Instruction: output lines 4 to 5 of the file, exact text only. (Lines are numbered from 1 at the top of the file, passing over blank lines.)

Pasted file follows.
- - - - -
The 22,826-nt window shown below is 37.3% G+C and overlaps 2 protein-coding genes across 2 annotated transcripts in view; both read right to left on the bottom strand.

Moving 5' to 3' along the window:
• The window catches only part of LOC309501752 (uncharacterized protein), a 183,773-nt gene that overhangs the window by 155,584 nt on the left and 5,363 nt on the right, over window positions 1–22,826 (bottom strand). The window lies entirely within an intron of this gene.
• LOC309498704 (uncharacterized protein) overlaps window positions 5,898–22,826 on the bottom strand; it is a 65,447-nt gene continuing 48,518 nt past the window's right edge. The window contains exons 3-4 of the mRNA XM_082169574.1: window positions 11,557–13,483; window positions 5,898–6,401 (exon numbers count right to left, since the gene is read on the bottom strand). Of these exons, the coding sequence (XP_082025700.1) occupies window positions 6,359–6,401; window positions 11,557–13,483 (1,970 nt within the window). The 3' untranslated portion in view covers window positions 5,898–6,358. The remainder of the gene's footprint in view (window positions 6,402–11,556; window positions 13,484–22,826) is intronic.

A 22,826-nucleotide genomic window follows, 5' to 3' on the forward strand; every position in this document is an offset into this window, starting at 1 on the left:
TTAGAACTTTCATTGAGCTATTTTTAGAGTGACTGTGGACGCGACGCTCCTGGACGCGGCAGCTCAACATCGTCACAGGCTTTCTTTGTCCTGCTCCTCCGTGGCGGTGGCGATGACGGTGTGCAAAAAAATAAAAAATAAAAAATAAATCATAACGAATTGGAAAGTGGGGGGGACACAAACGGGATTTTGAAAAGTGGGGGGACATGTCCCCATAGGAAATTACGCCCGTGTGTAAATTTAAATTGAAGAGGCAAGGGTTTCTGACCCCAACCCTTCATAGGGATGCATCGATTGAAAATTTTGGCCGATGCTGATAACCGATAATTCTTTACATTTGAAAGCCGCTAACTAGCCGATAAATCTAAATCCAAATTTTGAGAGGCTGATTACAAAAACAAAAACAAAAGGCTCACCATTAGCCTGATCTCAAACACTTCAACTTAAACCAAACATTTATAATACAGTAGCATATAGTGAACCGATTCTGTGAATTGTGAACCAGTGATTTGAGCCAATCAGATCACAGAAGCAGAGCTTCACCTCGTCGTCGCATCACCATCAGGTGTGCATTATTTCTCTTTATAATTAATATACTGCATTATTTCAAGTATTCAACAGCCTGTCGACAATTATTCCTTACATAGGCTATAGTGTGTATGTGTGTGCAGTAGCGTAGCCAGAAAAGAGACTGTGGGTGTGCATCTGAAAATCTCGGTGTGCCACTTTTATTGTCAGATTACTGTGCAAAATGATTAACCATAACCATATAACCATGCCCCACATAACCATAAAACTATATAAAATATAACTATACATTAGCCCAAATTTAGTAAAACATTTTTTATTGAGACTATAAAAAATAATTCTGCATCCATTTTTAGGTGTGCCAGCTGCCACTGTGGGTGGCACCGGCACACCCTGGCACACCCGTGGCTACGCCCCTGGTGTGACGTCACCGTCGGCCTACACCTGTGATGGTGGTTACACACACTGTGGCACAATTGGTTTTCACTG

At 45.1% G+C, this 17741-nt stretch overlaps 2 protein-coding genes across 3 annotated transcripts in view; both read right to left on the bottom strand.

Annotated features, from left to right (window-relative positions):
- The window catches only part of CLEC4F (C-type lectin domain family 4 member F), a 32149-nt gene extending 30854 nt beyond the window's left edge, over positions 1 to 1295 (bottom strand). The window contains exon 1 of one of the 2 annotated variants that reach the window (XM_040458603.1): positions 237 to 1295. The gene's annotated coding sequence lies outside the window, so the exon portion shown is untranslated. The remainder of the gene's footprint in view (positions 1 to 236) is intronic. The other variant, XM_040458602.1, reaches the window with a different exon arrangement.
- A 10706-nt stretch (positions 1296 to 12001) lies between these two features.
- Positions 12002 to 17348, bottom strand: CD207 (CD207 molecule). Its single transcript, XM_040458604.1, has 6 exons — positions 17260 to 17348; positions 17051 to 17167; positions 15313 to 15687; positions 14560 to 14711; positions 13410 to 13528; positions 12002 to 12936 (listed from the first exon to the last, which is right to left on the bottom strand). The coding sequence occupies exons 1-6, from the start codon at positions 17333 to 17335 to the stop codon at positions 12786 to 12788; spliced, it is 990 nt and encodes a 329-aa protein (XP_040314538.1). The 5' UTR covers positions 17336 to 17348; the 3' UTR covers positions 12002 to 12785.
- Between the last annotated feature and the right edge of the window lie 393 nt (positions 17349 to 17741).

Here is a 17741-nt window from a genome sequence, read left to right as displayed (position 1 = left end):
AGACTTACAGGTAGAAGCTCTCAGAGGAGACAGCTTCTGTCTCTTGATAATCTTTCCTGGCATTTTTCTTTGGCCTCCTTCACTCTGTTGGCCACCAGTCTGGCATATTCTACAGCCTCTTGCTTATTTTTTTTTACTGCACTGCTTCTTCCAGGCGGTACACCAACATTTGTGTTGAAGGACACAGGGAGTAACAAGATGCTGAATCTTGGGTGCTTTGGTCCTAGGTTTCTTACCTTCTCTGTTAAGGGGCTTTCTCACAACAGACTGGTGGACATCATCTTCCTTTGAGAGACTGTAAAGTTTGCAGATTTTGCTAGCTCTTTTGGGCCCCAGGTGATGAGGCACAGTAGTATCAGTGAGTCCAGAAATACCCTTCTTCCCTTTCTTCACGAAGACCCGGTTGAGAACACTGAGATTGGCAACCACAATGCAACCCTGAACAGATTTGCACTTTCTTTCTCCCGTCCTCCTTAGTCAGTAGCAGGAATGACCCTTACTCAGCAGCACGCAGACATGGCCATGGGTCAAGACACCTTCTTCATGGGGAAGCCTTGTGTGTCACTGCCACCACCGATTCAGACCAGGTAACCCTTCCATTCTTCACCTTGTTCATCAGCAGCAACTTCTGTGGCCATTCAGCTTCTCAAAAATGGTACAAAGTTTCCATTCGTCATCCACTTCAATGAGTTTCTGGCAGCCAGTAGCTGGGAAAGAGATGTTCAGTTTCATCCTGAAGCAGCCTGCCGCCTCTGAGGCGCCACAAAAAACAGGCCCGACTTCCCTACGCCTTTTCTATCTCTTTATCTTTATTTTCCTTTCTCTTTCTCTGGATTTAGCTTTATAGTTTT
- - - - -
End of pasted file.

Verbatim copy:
• LOC309498704 (uncharacterized protein) overlaps window positions 5,898–22,826 on the bottom strand; it is a 65,447-nt gene continuing 48,518 nt past the window's right edge. The window contains exons 3-4 of the mRNA XM_082169574.1: window positions 11,557–13,483; window positions 5,898–6,401 (exon numbers count right to left, since the gene is read on the bottom strand). Of these exons, the coding sequence (XP_082025700.1) occupies window positions 6,359–6,401; window positions 11,557–13,483 (1,970 nt within the window). The 3' untranslated portion in view covers window positions 5,898–6,358. The remainder of the gene's footprint in view (window positions 6,402–11,556; window positions 13,484–22,826) is intronic.

A 22,826-nucleotide genomic window follows, 5' to 3' on the forward strand; every position in this document is an offset into this window, starting at 1 on the left: